Its members, DJ Babu from the DJ crew Beat Junkies; Evidence; and Rakaa joined together in 1992 and released "Third Degree" (1997) and "Work the Angles"(1998) on ABB Records, developing a solid fan base in the underground hip hop community. They had previously recorded an album titled "Imagery, Battle Hymns & Political Poetry" that was never released (1995), although many fans still have it on bootlegged tapes. The group eventually signed with Capitol Records and released The Platform (2000) to more critical acclaim. Its second set, Expansion Team, was released in 2001 led by The Alchemist-produced "Worst Comes to Worst," which utilized a vocal sample from Mobb Deep's "Survival of the Fittest" and a musical sample from William Bell's "I Forgot to be Your Lover." The group's third album, Neighborhood Watch, was released in 2004 and debuted at #55 on USA's Billboard 200 Albums Chart. In addition to the Kanye West-produced single "This Way," it featured the single "Who's Who?" which was also included as a track on the Need for Speed: Underground and SSX 3 soundtracks, and peaked at #35 on the UK Singles Chart. Its latest album, 20/20, was released in 2006; the debut single, "Back Again", was featured on the Fight Night Round 3 soundtrack. This is the third EA Games Soundtrack on which the group has been featured. "Back Again" is also featured on Sony's MLB 06: The Show. 20/20 was the group's "farewell" album on Capitol Records, ending an increasingly frustrating four album contract, which restricted the group's solo careers.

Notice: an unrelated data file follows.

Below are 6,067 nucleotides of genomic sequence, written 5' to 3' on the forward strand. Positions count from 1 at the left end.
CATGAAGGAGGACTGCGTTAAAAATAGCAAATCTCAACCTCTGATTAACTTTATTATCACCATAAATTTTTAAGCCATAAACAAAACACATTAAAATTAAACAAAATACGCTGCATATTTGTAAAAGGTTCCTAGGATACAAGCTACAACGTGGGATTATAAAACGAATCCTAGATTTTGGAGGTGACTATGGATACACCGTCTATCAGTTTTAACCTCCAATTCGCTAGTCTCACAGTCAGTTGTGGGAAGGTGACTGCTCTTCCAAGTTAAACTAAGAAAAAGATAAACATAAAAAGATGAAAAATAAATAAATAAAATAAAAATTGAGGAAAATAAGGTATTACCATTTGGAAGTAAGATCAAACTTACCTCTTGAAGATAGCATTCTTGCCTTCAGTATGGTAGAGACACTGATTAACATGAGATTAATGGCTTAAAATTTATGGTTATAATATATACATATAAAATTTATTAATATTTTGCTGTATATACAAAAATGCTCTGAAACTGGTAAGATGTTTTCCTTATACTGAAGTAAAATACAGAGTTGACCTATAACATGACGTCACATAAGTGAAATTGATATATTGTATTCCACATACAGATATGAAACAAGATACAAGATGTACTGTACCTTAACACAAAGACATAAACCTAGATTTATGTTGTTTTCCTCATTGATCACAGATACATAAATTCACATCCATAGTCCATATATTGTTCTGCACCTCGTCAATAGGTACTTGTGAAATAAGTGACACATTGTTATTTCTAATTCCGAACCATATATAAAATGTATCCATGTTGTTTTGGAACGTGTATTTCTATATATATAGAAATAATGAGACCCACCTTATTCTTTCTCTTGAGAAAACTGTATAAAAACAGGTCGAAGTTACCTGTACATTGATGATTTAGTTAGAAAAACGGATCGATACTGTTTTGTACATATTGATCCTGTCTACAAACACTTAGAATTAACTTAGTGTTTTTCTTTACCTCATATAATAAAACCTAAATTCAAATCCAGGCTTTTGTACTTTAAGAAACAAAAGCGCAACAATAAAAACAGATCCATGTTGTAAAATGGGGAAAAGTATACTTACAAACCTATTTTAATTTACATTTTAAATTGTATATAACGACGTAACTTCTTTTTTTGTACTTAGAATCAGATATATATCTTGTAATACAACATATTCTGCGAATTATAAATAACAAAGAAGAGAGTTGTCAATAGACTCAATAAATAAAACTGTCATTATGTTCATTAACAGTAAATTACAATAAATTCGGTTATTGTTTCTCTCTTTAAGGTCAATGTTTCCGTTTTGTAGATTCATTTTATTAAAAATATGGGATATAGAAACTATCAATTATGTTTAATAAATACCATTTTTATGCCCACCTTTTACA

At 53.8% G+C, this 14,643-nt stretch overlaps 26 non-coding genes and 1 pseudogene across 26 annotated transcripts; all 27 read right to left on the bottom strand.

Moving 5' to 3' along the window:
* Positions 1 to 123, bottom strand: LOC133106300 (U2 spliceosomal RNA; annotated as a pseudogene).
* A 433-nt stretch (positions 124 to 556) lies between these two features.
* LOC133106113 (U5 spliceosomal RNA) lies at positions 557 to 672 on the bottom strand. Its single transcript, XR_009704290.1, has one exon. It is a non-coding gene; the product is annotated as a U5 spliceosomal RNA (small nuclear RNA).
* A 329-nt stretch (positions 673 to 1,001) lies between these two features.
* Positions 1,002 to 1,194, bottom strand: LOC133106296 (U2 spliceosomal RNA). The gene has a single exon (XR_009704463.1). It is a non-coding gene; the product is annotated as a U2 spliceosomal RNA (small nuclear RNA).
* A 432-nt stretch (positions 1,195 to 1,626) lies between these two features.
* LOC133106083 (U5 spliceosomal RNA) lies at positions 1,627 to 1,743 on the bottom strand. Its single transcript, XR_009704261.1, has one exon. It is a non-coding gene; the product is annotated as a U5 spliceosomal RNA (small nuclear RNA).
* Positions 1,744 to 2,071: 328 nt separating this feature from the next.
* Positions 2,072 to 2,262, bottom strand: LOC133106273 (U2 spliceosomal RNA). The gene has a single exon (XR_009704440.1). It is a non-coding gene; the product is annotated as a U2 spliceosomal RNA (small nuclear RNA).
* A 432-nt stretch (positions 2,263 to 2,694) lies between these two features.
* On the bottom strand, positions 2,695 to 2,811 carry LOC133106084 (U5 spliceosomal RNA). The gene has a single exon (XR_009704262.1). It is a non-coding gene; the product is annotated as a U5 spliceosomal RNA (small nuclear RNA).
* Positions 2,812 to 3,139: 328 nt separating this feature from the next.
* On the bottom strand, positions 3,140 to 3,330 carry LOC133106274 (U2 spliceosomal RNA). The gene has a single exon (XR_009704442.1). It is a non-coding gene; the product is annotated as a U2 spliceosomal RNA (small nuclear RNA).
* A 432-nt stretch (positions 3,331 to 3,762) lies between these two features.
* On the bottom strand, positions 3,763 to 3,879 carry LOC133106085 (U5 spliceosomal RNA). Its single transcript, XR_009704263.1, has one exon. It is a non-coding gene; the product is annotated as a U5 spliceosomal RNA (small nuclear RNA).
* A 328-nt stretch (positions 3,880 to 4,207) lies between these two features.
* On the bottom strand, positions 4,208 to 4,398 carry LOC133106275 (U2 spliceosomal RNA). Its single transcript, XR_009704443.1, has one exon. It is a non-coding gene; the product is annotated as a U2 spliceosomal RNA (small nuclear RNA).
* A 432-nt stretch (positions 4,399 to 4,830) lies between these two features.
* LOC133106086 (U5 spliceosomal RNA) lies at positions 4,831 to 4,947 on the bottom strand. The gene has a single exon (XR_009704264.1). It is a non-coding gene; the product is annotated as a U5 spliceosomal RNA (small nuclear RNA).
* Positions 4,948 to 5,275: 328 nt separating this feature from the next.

Dizzy Wright
Dizzy Wright
“You just don’t become a leader in one year. You’re prepped for it. When you’re at your lowest—but you got that faith—that gives you motivation. And when you have that motivation, that’s what makes you a leader,” says Las Vegas native Dizzy Wright. Beyond his years at 22, Dizzy has been one of the first Sin City rappers to grab the spotlight and carry it across the globe.